CLIMATIC VARIATIONS IN LAST 400.000 YEARS DERIVED FROM POLAR ICE CORES
The study of climate in past times has recently become an important topic in view of the possible social and economic consequences that can be brought on by climate variations induced by the human activity.
Apart from the record of climate parameters obtained by direct measures by man in the few last centuries, one has to resort to analysis of the natural geological and biological record to get information on climate in ancient times. Here polar ices play a very important role. Snow accumulating every year becomes ice, at temperatures always below melting point. Hence special features of the snow providing information on a given year atmosphere are preserved (including atmospheric dust, hidrates, small volumes of air..). By drilling ice cores, sequences of ice layers can be obtained documenting the history of the atmosphere in the last few hundred thousands of years. Temporal resolution depends on yearly snow deposit and may sometimes allow seasonal differentiation. By chemical, isotopic, geochemical and physical measurements one can get information on ancient air temperatures, rain levels, marine and continental aerosols, volcanic activities and so on. One can in particular get information on air composition and hot house effects.
From Antarctic ice cores one can now document the climate variations for the last 400.000 years. Four major climatic cycles can be recognized in this time interval. For about 10\% of this time the climate was similar to the present one (interglacial climate), for the remaining, hence for the most, period, it was colder (glacial climate). Interglacial climates typically last a few thousand years, while glacial climates last tens of thousands, with a series of internal variations, characterized by colder and colder temperatures. Transition to interglacial climates are usually fast. This cycle appears to be correlated with variations in the Earth orbital parameters.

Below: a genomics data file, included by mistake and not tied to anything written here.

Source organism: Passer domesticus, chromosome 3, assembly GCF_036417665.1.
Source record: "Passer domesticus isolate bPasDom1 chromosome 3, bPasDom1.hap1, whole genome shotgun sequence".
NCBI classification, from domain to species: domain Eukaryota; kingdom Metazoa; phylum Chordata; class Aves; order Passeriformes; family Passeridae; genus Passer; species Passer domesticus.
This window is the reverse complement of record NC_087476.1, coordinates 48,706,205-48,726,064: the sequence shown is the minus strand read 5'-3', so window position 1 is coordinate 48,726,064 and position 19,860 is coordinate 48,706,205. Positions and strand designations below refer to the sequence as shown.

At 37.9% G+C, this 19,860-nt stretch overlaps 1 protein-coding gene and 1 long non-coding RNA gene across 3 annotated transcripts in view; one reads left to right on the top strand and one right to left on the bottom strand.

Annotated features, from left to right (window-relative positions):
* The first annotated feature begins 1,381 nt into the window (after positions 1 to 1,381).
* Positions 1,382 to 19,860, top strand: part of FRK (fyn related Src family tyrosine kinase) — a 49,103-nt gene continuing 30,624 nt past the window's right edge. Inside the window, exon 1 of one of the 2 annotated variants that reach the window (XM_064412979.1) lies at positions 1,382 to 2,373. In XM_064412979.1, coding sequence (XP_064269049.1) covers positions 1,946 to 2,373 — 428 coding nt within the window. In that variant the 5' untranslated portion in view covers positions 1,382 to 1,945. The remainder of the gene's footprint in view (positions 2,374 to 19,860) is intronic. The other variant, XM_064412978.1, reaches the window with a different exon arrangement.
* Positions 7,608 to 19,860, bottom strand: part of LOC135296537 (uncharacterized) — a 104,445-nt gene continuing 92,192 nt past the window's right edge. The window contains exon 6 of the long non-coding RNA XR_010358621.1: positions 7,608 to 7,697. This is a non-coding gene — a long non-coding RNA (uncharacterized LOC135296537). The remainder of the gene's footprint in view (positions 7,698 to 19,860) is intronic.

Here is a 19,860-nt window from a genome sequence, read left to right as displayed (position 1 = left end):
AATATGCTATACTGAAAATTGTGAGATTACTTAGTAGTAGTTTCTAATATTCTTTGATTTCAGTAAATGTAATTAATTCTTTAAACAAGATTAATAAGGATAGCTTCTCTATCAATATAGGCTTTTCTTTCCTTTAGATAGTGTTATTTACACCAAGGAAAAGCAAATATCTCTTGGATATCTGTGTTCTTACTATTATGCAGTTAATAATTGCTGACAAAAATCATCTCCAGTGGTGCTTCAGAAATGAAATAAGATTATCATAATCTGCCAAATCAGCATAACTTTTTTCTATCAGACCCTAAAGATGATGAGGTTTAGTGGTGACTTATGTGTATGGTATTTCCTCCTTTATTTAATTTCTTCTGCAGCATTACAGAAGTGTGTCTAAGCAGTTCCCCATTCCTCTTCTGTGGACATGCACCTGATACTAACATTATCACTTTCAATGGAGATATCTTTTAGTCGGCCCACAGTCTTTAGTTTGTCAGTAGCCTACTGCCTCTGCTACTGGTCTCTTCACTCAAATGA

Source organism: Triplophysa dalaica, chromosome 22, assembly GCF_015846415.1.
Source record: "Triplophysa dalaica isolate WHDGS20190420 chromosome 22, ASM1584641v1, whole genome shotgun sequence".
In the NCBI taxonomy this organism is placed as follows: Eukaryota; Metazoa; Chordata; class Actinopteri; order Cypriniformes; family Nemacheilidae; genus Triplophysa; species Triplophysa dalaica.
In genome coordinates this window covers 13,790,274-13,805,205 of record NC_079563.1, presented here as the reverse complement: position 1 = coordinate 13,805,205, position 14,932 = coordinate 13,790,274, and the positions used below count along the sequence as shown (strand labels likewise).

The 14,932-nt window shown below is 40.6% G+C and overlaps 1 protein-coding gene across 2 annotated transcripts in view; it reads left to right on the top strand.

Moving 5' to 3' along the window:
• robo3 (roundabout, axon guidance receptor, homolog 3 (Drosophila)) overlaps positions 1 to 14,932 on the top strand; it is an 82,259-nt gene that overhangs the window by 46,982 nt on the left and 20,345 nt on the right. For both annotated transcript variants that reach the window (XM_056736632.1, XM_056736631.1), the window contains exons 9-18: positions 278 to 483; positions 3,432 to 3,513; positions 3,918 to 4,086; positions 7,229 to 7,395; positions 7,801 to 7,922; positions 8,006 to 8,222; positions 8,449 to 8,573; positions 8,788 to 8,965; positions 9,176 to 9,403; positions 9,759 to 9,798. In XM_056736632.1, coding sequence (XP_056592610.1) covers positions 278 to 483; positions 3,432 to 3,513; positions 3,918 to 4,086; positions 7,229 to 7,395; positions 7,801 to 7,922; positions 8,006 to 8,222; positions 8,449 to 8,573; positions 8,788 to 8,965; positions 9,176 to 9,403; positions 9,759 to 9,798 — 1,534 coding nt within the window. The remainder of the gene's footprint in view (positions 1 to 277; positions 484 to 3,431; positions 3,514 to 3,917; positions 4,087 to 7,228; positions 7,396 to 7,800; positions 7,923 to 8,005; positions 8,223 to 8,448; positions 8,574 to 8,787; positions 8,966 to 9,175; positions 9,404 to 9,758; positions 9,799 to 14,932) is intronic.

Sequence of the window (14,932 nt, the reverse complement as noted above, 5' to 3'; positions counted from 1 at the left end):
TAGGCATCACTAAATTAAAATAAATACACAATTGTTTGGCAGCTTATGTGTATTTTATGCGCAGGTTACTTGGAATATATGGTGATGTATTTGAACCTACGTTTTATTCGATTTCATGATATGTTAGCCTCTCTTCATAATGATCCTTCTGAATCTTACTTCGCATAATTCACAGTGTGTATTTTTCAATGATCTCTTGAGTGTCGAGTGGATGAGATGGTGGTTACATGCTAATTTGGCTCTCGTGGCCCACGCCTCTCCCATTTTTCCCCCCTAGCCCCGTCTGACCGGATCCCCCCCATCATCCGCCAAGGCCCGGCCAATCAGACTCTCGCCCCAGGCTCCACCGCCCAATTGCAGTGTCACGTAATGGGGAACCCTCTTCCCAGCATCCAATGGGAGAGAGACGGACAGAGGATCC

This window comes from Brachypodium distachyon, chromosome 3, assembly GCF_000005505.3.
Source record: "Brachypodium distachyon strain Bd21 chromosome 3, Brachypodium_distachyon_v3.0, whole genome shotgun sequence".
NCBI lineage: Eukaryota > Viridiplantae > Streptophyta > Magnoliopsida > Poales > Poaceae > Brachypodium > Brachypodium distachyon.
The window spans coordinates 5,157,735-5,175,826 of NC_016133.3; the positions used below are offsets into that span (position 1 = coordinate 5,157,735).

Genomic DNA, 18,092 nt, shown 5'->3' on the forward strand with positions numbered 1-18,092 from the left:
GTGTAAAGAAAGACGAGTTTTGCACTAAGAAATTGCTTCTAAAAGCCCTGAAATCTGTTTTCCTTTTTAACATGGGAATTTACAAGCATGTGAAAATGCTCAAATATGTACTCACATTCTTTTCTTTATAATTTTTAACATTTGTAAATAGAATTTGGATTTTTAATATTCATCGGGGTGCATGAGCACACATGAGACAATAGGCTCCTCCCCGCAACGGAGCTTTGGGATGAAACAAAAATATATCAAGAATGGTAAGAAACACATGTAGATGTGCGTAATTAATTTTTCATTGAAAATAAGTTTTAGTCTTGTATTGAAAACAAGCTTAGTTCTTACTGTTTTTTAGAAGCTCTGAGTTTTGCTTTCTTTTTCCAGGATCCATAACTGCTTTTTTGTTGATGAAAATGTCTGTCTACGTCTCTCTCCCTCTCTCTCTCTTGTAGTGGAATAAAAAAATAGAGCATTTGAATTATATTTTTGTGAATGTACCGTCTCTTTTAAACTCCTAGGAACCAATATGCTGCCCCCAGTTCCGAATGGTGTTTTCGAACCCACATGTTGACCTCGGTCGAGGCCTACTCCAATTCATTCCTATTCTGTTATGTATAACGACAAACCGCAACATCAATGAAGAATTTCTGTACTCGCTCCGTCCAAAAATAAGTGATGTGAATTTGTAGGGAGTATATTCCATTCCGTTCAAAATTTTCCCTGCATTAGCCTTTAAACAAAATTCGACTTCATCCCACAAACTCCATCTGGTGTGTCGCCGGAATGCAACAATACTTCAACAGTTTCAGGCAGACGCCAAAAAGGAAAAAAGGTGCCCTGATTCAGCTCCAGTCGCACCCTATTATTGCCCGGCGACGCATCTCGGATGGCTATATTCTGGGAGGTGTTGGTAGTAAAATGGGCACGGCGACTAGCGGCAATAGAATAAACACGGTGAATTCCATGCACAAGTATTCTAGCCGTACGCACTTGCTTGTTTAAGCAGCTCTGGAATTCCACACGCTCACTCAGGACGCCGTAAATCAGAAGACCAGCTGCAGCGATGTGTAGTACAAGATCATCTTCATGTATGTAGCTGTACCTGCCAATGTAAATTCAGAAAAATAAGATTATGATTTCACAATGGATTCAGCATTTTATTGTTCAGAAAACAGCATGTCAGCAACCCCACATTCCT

Ice cores from Greenland allow a finer analysis but are applicable only to the last 100.000 years. The northern climate shows variations with respect to the southern climate. It shows variations of high amplitude and short duration (the Dansgaard-Oescher events), which have been related to variations in the oceanic circulation. Even with respect to the last transition from glacial to interglacial the northern hemisphere has shown stronger climate variations, some happening in a matter of some dozen years.
The present interglacial, the Olocene, started about 11.500 years ago
and has remained essentially stable in the polar regions, while showing
important variations in regions that are presently dry or semidry. The
relations between the northern and the southern climates are presently
being investigated, also in relation with the present increase due to human
activity of the gases leading to hot house effects. The effects of human
activity show up quite strongly in the polar ice cores. Increase of $CO_2$
and methane have led to values which are respectively 30\% and 140\% higher
than the previous maxima in the last 400.000 years; this dramatic increase
has been obtained essentially just in the last 200 years!